Linguist Leanne Hinton summarizes the human rights connection succinctly:
“The decline of linguistic diversity in the world is linked to the world political economy which invades and takes over the territories of indigenous peoples, threatens the ecosystems in which they live, wipes out their traditional means of livelihood, and (at best) turns them into low-caste laborers in the larger society in which they must now live on the margins.” (Hinton 1999)
Given the evident truth of the above, linguistic diversity must be intimately linked with the parallel issues of economic equality, social justice and land rights. The ability of communities to develop their own cultures, traditions, and languages free from coercion and outside pressures is now widely understood as a critical human right and is enshrined in articles 2, 10, 19 and 26 of the Universal Declaration of Human Rights:
- Article 2 – all individuals are entitled to the rights declared without discrimination based on language.
- Article 10 – individuals are entitled to a fair trial, and this is generally recognized to involve the right to an interpreter if an individual does not understand the language used in criminal court proceedings, or in a criminal accusation. The individual has the right to have the interpreter translate the proceedings, including court documents.
- Article 19 – individuals have the right to freedom of expression, including the right to choose any language as the medium of expression.
- Article 26 – everyone has the right to education, with relevance to the language of medium of instruction.
Yet, the basic right for individuals and communities to use and promote their languages still goes unrecognized in many parts of the world. Until as recently as the 1980s, Native American children of many communities were removed from their families and forced to attend boarding schools where they were severely punished for using their own languages. Richard Henry Pratt, the founder of one the largest of these institutions, the Carlisle Industrial School, famously declared in 1892:
“A great general has said that the only good Indian is a dead one. In a sense, I agree with the sentiment, but only in this: that all the Indian there is in the race should be dead. Kill the Indian in him and save the man.”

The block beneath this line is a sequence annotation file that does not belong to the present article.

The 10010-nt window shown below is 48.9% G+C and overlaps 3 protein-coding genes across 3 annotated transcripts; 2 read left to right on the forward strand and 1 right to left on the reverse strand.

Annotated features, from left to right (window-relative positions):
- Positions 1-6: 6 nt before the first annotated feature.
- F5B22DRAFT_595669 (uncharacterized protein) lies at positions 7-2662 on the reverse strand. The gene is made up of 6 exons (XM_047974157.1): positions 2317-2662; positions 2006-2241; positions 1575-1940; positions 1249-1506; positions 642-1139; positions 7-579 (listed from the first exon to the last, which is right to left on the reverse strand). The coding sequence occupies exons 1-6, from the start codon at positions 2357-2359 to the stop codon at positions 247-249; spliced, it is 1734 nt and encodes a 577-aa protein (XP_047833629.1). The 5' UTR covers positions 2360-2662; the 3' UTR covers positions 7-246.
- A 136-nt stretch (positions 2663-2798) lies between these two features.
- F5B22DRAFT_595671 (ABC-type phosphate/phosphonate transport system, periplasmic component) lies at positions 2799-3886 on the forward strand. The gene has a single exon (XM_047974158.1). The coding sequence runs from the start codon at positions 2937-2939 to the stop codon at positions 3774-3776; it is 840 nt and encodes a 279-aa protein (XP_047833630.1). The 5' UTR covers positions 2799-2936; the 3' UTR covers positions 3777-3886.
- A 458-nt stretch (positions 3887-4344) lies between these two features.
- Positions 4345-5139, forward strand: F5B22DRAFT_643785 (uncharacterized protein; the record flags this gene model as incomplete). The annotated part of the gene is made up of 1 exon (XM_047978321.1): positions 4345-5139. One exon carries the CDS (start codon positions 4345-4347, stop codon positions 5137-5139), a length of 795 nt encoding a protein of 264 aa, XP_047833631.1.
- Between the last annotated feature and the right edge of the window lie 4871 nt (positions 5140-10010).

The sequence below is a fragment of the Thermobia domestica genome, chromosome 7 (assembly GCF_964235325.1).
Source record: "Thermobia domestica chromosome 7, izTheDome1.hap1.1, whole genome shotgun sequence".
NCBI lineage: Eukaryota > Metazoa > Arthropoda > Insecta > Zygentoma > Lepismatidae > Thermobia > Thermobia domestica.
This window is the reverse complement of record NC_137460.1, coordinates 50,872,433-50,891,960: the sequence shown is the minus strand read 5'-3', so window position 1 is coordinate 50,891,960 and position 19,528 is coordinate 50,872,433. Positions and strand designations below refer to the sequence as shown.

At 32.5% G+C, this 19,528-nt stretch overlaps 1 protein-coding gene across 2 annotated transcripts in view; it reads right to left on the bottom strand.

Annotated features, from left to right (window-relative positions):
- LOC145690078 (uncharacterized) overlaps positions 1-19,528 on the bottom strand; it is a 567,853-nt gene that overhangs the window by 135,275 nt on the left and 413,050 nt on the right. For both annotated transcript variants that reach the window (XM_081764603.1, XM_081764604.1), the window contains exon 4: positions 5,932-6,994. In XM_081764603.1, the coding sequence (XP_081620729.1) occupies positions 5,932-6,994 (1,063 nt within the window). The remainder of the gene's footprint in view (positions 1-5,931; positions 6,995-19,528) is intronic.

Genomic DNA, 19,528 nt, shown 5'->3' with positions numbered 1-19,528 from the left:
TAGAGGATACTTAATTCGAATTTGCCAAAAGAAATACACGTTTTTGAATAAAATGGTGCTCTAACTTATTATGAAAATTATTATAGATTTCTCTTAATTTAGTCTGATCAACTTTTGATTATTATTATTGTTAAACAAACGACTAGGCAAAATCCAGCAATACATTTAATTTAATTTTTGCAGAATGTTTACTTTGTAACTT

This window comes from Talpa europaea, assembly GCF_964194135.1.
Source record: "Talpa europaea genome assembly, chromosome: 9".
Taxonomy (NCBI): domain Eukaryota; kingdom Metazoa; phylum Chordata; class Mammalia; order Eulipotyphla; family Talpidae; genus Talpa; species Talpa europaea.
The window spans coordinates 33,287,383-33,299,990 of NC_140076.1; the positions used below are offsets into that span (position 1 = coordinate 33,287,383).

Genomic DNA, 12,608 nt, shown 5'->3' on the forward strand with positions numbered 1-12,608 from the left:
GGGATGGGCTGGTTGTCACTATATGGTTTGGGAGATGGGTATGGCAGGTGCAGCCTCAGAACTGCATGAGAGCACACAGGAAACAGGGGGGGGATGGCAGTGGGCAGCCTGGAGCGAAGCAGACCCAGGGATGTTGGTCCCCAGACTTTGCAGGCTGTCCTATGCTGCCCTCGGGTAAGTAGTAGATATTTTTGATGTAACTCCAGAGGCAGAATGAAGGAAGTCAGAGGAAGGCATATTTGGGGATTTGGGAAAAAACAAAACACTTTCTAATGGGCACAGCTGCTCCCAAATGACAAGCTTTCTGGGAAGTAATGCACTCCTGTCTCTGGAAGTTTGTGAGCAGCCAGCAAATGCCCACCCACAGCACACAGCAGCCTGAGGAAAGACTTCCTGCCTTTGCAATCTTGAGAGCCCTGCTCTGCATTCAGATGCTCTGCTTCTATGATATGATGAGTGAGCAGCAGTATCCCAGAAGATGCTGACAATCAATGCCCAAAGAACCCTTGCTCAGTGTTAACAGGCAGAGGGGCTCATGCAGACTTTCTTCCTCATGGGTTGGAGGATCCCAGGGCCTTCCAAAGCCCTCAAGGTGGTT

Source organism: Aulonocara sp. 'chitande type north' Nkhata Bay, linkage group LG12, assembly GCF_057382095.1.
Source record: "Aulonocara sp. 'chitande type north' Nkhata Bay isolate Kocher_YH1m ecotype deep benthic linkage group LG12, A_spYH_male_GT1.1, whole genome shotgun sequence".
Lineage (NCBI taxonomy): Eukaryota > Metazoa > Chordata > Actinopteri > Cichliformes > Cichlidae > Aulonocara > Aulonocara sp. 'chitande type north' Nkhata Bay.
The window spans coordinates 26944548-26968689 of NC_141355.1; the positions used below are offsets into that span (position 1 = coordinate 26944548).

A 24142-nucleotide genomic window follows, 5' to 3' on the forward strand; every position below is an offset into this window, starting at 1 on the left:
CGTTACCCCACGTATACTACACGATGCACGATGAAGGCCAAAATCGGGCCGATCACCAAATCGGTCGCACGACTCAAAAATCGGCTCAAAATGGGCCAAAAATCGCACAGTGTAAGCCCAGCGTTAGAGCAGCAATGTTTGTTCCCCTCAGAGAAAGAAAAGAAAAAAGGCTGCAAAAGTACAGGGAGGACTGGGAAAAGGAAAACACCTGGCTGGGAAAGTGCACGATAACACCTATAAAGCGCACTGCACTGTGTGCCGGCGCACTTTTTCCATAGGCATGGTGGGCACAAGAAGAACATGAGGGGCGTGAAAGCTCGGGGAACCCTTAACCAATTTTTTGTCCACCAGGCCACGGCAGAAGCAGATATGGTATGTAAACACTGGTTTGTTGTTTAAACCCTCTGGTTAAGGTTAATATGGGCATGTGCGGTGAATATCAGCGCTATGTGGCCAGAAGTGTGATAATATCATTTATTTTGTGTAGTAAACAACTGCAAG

Under the sway of this supremacist ideology, many of the indigenous languages and cultures of the United States were brought to the brink of death in a process that could only be considered genocide. Nonetheless, if asked why indigenous languages are rarely heard now, the average American might answer that they were willfully abandoned as tribes entered the so-called “modern world”. Nothing could be further from the truth. Throughout the United States, Canada and Australia, among other countries, language endangerment was primarily the result of the residential school system, a system that had been responsible for the deaths of over 50,000 children in Canada alone and the abuse of many tens of thousands more. A 2001 report by the Truth Commission into Genocide in Canada describes this in detail, as cited by Smith (2007).
“…church officials killed children by beating, poisoning, electric shock, starvation, prolonged exposure to sub-zero cold while naked, and medical experimentation, including the removal of organs and radiation exposure. In 1928 Alberta passed legislation allowing school officials to forcibly sterilize Native girls; British Columbia followed suit in 1933. There is no accurate toll of forced sterilizations because hospital staff destroyed records in 1995 after police launched an investigation. But according to the testimony of a nurse in Alberta, doctors sterilized entire groups of Native children when they reached puberty. The report also says that Canadian clergy, police, and business and government officials ‘rented out’ children from residential schools to pedophile rings.”
Clearly, language was but one of the casualties in the protracted war against native people on this continent. Only when this is understood can we begin to understand language revitalization efforts in their proper human rights context. The “why” of endangered languages thus becomes more than a simple desire to preserve linguistic diversity, it becomes a moral obligation.